A couple periods later, my principal walks into the room and lets me know that she handled it. The parent pounded her fists on the principal's desk, demanded that coverage is sent to my room so that I could be present for the 'conference'. The principal would not allow her to talk to me but instead called down the student.
The principal pulled up the security camera footage and located the student wandering campus. The mother screeched that I did not do my job and that I should be fired. In the end, the student admitted to the entire ordeal and was issued a suspension. When they returned, I didn't address it. I let her stew in her own stupidity for the remainder of the year (a week or two).
The only one who apologized was the principal. Teaching is a thankless job, but apparently, there are no limits."
"It was not exactly a parent, but the aunt of one of my students (legal guardian from what I gather) called myself and the other teachers on my team into a meeting concerning bullying accusations that the student was claiming that took place outside of school.
Essentially, her niece was not invited to a party and the girls at the party prank called her and said some vulgar comments towards her. It's a tricky situation because these events did not happen on school grounds but the argument was made that it contributed to her niece's academic decline, so the administration gave the girl 'in charge' of the bullying in-school suspension. The aunt also complained about her niece being around a boy with behavior problems and said he would be a 'bad influence' on her, saying that the boy was constantly pestering her and whatnot. So, we agreed to keep the two separated as best as we could in the hallways and in class.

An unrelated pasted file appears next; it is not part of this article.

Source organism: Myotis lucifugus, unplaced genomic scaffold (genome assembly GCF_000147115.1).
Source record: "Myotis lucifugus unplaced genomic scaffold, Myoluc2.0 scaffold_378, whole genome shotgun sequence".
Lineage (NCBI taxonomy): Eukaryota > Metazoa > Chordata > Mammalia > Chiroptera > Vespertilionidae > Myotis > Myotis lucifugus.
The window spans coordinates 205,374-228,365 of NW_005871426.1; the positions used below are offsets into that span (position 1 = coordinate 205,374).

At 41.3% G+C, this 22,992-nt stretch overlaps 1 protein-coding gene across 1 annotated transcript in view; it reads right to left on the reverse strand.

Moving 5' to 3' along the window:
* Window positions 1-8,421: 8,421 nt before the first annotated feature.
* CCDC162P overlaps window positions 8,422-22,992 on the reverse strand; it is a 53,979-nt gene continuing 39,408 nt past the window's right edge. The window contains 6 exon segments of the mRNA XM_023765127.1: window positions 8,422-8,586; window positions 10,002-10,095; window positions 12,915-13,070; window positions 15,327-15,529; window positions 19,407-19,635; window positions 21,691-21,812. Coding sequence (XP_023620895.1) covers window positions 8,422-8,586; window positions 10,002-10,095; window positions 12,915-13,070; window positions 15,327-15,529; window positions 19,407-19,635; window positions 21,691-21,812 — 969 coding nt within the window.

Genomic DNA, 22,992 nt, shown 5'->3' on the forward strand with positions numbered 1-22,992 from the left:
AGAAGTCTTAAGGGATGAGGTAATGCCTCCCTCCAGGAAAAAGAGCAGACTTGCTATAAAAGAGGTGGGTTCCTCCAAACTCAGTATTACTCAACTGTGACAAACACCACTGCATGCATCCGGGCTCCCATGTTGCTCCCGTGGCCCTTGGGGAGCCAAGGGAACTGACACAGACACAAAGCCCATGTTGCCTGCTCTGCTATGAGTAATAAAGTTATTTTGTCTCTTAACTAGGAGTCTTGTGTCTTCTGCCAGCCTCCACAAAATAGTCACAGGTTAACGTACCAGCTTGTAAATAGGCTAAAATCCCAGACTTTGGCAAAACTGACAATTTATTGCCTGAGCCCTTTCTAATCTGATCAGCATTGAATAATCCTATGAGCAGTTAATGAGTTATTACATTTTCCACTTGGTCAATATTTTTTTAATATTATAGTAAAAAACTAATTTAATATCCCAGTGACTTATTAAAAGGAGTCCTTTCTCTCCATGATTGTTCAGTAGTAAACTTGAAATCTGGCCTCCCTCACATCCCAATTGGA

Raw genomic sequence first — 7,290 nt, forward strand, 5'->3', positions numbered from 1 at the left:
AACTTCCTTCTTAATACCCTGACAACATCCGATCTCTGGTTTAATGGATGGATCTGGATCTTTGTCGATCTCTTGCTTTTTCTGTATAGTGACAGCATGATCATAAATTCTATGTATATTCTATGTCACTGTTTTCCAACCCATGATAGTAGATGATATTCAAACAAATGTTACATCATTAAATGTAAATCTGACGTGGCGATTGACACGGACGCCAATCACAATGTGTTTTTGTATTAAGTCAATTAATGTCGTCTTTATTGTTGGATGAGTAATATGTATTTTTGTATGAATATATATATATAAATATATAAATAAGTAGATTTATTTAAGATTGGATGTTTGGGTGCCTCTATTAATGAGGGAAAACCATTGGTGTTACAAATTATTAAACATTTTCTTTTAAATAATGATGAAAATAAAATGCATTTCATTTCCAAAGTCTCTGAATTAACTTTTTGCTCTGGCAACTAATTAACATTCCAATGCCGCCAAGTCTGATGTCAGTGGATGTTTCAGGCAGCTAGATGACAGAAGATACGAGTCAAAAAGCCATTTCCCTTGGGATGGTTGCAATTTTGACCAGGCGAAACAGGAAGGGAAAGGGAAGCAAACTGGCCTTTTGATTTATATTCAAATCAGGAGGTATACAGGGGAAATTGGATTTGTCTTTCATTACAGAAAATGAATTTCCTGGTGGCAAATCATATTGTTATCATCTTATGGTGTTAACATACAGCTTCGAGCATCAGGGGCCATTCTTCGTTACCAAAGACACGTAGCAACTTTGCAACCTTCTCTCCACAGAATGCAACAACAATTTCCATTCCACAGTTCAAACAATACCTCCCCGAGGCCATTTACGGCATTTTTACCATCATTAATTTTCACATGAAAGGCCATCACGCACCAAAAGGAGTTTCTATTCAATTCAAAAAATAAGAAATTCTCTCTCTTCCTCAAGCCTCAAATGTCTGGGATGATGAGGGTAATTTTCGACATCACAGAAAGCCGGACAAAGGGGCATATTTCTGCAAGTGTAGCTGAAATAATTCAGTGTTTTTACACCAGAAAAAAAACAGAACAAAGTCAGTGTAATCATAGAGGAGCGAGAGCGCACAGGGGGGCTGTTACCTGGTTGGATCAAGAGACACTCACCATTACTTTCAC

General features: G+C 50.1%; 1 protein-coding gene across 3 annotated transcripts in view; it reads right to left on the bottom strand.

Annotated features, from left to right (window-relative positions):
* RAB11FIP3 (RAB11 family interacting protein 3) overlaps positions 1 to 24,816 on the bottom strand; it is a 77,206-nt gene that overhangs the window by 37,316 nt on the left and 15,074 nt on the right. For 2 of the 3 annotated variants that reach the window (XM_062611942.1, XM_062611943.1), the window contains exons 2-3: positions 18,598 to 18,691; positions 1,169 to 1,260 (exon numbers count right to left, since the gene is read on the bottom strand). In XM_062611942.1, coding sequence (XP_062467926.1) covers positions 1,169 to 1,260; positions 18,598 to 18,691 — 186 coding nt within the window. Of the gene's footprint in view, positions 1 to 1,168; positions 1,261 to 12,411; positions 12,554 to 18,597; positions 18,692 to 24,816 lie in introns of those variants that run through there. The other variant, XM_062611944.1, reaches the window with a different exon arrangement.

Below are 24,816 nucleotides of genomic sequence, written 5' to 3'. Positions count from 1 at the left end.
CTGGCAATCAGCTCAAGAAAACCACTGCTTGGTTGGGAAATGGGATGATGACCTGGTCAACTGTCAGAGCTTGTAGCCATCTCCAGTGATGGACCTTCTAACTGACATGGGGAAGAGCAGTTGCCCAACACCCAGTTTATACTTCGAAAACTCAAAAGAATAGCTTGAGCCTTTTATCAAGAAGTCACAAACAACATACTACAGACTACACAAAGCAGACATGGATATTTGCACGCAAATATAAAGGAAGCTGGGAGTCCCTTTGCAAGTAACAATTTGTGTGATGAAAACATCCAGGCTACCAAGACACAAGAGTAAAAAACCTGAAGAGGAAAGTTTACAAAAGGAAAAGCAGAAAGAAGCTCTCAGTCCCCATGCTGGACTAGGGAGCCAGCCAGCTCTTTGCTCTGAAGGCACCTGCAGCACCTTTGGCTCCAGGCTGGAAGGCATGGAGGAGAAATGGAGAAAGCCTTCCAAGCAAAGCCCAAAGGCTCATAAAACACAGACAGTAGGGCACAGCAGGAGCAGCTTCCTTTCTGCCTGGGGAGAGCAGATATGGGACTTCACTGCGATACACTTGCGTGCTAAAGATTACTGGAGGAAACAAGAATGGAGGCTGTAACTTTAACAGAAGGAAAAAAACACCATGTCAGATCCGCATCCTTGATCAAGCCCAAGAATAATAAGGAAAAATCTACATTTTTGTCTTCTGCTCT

Well, it turns out the girl was actually putting herself in those situations, she was sitting with the group of girls who supposedly bullied her and they seemed jovial, and SHE was the one flirting with the boy too. So after a few weeks went by after the parent meeting, she sends all of us a rather...distasteful email about how we are not doing our jobs by allowing the students to be near each other. As a first year teacher coming in mid-way through the year, I bit my tongue as far as my email response went but I voiced my opinion to the team leader, who essentially summed up all of our comments by saying, 'Your niece is purposely doing this, her grades are fine, we understand you're trying to be protective but she is the one actively seeking the attention of everyone.'
She, of course, didn't like that and said that we were short-changing her niece's education and that we should move people, to which I replied, 'Doing so would negatively impact their education, we cannot fulfill that request. Have a long discussion with your niece.'"
"This woman, who we will call Mrs. B, was the wife of one of the richest dudes in the city. Their family owned professional sports teams, buildings, businesses, you name it, they own it.
The kids are a little off, living a life so vastly different from others will do that.
Que the outdoor education trip.
We were taking the kids to a 4-day cabin/camping trip. All the summer-ish activities. Hiking, swimming, sailing, etc.